The summers were full of fun and play.  We ran around like wild children, getting dirty, playing games like Kick the Can and Hide and Seek.  When we bored of the normal games, we made up our own, making the rules up as we went.  We drank from water hoses and rode our bikes without helmets.  We got scraped knees and cuts in our fingers and we lived to talk about it.  We never wore sunblock and let the sun bleach our hair. 

One day, my brother and babysitter convinced me to eat grass.  I did it to be cool like them, just to realize that they had tricked me.  When I actually swallowed it, the both worried that I would get sick. 

My babysitter was the coolest.  I don’t remember what made her so cool, but I remember always looking forward to her coming over to play with us.  I don’t remember how old she was, what she looked like, or even her name, but I remember it was always a good time.  I remember a feeling, but no details.  I do remember a garage sale which I attribute to her.  I think her family was moving.  From this sale, I got a ginormous, ugly, stuffed animal.  Somewhere, during one of our moves, that creature was either lost or sold.  I also attribute my first bad experience with bows and arrows to her, although I’m not sure she had anything to do with it.  When I let go of the arrow, the feather cut my hand, leaving a negative mark on my mind for my ability with archery.  Any following attempts at archery have had physical repercussions for me as well.

May Day was especially fun for me.  We would take white styrofoam cups and fill them with small trinkets (candy, toys, flowers, etc.).  We would make enough for each of our friends.  We would then go to their houses, set their cups on the porch, ring the doorbell, and then run around the corner to watch them open the door and wonder who had left them.  I don’t remember getting any, although I’m sure I did.  I had more fun giving to my friends and feeling sly.

I had my first kiss in that small town.  That’s right – I’m a hussy!  I was barely in Kindergarten and I had my first boyfriend.  I let Bobby Cruff kiss me in his sandbox with our brothers watching.  As I look back, I think it might have been more for their benefit than for ours, but I still count it as my first kiss.  (My first REAL kiss came quite a few years later.)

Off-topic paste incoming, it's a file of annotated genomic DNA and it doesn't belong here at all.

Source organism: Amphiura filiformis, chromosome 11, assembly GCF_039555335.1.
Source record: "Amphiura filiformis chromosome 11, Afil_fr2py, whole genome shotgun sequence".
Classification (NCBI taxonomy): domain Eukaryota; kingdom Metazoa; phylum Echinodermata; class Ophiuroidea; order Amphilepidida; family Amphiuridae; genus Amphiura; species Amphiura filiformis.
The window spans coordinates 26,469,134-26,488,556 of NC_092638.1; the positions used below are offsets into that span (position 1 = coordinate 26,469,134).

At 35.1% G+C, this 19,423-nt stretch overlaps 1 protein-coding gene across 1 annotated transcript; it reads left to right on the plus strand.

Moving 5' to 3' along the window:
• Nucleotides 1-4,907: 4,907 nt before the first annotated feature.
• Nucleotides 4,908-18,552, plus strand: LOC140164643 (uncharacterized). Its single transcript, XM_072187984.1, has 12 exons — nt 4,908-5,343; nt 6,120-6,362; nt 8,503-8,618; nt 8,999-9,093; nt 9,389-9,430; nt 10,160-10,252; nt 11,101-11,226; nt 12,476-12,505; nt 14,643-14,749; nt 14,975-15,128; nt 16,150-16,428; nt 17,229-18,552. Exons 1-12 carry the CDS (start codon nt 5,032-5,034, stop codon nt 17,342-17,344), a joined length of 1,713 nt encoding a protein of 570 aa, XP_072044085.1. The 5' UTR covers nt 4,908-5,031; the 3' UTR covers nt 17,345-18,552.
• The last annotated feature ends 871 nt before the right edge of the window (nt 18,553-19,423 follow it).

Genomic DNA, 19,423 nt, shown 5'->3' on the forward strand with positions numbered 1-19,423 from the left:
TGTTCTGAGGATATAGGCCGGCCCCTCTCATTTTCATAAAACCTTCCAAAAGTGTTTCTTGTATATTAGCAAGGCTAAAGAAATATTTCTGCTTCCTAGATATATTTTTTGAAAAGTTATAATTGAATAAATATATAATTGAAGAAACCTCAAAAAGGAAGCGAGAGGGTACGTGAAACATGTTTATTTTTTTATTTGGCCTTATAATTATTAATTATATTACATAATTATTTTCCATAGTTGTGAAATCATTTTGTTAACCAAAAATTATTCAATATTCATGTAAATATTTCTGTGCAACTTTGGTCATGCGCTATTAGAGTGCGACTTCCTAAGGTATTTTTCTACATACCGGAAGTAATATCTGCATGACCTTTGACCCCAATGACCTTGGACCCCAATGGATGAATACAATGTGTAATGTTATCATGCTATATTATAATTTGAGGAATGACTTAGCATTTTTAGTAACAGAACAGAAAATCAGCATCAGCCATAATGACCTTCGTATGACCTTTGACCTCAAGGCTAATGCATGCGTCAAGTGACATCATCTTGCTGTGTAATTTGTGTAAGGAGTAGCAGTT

In the winters it snowed.  Oh, how it snowed!  My mother has told me the parent side of it, but I only saw the kid side.  She said that there were some days when it was so cold that we weren’t able to go outside for fear it would literally freeze our skin.  I don’t remember that at all.  I remember snowball fights.  The snow was so deep that we would dig snow out to make our little forts from which we would throw our snowballs.  I remember a discussion about digging through the snow to surprise our opponents.  While there was enough snow, we were afraid it wouldn’t be structurally sound (I’m pretty sure we didn’t use those words). 

I remember a Halloween when a blizzard raged outside.  We finally convinced our dad to take us trick-or-treating in the storm.  Since we were the only ones stupid enough to be out in it, we got a ton of candy that year!  In calmer years, we would be given homemade treats, which were extra special.

My brother and I spent most of our free time together.  Looking back, I wonder how often my mother foisted me on him, and how much of the time he actually liked having me along.  I remember one day, he was invited to go to his friend’s birthday party, but I was not invited.  I don’t remember being especially hurt, but I do remember that the father of the birthday boy thought of me.  He was afraid that my feelings would be hurt, so he bought me a book of nursery rhymes.  I kept that book throughout my childhood and read the pages to my children when they were little.  It meant a lot to me that he had thought about me and bought me the book so my feelings wouldn’t be hurt.

I very fondly look back at my years in Valley City.  Granted, they were the happy, carefree years of my youth, but I think that place made that time even more magical for me.  Someday, I would like to go back, just to see what it is like now.